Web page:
Product Liability/Mass Torts
Last week was a tough one for defense lawyer William Stern of Morrison & Foerster, as judges on opposite sides of the country continued to sift through a flood of labeling class actions against the food and beverage industry.
Merck and its lawyers at Skadden struck out last week in a Kentucky case challenging the practice of state prosecutors outsourcing enforcement duties to contingency-fee counsel. Litigation over the practice is far from settled, however, as appellate courts in at least two other states continue to weigh the issue.
For years U.S. District Judge Harold Baer in Manhattan has been using his power to appoint plaintiffs counsel as a means to cajole lawyers to find more women and minorities to lead class action lawsuits. Now another New York judge has followed his lead in a suit against Bayer AG.
Sheila Birnbaum may soon get a chance to show off as the newly-minted co-chief of the mass torts and product liability practice at Quinn Emanuel Urquhart & Sullivan. Or maybe not.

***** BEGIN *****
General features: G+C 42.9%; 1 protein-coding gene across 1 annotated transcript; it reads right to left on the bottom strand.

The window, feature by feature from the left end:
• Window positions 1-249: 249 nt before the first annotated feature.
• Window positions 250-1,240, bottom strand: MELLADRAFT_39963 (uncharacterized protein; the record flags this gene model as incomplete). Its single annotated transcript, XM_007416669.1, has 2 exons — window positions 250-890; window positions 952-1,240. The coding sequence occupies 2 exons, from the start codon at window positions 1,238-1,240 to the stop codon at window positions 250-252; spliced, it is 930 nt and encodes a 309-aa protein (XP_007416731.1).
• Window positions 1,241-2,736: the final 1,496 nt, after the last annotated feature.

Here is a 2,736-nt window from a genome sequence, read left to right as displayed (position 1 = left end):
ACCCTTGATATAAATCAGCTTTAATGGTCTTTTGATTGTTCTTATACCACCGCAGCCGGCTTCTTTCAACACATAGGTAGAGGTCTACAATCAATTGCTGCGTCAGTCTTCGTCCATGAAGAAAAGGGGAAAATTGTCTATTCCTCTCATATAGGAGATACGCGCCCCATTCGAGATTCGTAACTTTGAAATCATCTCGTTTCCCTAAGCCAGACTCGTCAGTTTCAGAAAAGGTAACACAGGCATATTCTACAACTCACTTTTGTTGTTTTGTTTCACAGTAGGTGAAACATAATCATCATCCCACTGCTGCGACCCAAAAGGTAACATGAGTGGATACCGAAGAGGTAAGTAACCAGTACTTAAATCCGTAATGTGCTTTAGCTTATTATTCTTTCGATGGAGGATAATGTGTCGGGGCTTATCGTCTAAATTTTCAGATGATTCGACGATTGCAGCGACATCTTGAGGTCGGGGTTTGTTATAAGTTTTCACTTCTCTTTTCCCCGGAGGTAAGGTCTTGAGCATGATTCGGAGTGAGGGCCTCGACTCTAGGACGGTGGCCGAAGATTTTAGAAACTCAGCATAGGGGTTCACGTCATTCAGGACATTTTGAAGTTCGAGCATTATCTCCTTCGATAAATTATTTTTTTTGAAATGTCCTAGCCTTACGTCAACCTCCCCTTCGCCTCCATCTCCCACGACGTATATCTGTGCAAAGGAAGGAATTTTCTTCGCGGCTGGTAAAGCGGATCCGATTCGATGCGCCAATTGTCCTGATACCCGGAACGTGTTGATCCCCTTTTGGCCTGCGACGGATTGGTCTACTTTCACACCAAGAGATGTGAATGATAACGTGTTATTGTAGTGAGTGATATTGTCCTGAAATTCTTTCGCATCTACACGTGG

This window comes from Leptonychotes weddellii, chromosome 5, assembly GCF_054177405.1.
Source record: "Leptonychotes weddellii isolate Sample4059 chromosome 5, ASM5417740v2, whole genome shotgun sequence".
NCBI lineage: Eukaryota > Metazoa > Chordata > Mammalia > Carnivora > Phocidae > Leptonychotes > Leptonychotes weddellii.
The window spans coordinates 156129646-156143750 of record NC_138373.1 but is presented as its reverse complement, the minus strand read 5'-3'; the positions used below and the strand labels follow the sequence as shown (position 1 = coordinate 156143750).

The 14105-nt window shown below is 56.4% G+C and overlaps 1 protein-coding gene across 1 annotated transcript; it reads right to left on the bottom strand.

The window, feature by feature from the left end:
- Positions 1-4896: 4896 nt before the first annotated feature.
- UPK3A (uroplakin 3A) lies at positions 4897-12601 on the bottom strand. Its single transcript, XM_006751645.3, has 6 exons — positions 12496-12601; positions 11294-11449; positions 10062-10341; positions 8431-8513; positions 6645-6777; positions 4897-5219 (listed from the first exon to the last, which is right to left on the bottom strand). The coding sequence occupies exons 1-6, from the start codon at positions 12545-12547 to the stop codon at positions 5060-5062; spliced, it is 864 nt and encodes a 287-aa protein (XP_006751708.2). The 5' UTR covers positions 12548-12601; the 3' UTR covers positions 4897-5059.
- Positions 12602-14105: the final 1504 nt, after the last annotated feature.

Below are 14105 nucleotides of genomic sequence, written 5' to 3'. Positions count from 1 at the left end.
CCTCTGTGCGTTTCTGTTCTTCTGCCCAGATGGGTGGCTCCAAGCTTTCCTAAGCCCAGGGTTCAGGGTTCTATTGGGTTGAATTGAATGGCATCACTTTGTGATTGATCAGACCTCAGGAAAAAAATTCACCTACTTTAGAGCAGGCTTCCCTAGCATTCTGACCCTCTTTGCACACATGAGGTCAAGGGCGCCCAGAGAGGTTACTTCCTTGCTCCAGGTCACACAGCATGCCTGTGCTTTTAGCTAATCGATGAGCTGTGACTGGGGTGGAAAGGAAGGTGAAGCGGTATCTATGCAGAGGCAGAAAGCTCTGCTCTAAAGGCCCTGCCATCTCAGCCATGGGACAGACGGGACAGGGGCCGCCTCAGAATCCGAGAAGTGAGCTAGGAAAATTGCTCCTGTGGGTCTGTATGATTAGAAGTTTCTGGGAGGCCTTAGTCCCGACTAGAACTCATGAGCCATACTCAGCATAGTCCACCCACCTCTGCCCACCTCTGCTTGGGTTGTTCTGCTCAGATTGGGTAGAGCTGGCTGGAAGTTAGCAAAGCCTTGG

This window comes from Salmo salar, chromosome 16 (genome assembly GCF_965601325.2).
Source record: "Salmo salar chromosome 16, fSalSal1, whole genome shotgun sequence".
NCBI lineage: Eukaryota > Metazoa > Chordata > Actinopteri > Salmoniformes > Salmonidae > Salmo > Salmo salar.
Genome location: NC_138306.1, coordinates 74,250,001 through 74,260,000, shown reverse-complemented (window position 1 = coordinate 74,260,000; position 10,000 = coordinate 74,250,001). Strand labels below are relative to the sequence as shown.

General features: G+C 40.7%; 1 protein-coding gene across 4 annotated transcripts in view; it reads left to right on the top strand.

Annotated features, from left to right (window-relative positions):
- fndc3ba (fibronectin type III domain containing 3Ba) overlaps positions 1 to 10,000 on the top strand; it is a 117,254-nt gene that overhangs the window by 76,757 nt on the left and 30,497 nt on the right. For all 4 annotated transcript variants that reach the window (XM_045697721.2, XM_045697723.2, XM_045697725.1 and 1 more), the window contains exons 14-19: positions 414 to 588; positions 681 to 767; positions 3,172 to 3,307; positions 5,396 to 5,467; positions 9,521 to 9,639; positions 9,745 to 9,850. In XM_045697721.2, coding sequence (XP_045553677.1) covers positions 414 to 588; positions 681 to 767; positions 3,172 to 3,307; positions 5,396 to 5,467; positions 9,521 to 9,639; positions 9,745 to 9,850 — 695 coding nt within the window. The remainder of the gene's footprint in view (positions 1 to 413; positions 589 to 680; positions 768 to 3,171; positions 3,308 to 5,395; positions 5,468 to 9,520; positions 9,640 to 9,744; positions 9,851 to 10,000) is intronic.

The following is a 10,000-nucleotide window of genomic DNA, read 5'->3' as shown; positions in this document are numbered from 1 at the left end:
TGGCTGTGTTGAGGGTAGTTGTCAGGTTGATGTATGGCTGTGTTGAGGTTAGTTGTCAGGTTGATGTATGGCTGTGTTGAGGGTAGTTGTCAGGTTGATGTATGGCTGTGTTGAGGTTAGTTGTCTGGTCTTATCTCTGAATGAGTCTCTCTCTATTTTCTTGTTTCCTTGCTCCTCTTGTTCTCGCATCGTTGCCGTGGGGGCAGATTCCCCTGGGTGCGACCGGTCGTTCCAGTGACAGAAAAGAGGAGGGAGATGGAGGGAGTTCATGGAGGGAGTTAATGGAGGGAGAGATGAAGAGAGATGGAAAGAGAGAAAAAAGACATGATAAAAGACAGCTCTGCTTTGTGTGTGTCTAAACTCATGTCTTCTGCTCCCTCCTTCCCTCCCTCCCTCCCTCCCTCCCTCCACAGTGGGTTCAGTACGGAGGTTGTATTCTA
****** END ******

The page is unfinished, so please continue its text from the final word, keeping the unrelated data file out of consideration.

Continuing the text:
A flurry of press releases trumpeted a victory for Johnson & Johnson this week in the second bellwether trial in litigation over allegedly defective hip implants. One of the most prominent wasn't issued by J&J or by the lawyers on either side, however. Instead, it came from a company called Legal-Bay that advances cash to mass tort plaintiffs.
Plaintiffs lawyers are still making hay with claims sparked by a Nevada Hepatitis C scare tied to sloppy use of the sedative Propofol. The latest target, UnitedHealth Group, was socked with a $500 million punitive damages verdict this week by a state court jury in Las Vegas. The verdict is the biggest so far this year.
In a 6-1 decision, the Florida Supreme Court preserved findings from a defunct class action against tobacco companies and rejected their claims that they were denied due process by trial rules and jury instructions. The decision is the court's first significant review of its landmark 2006 ruling in Engle v. R.J. Reynolds Tobacco.
A magistrate judge has found that Apple may have violated a discovery order in a user-privacy class action by failing to produce key documents, including emails from deceased CEO Steve Jobs. On Thursday, U.S. district judge Lucy Koh said that she "concurred" with the magistrate's finding.
A Los Angeles jury has awarded a retired prison guard more than $8.3 million in the first trial against DePuy Orthopaedics over its recalled ASR XL hip implants.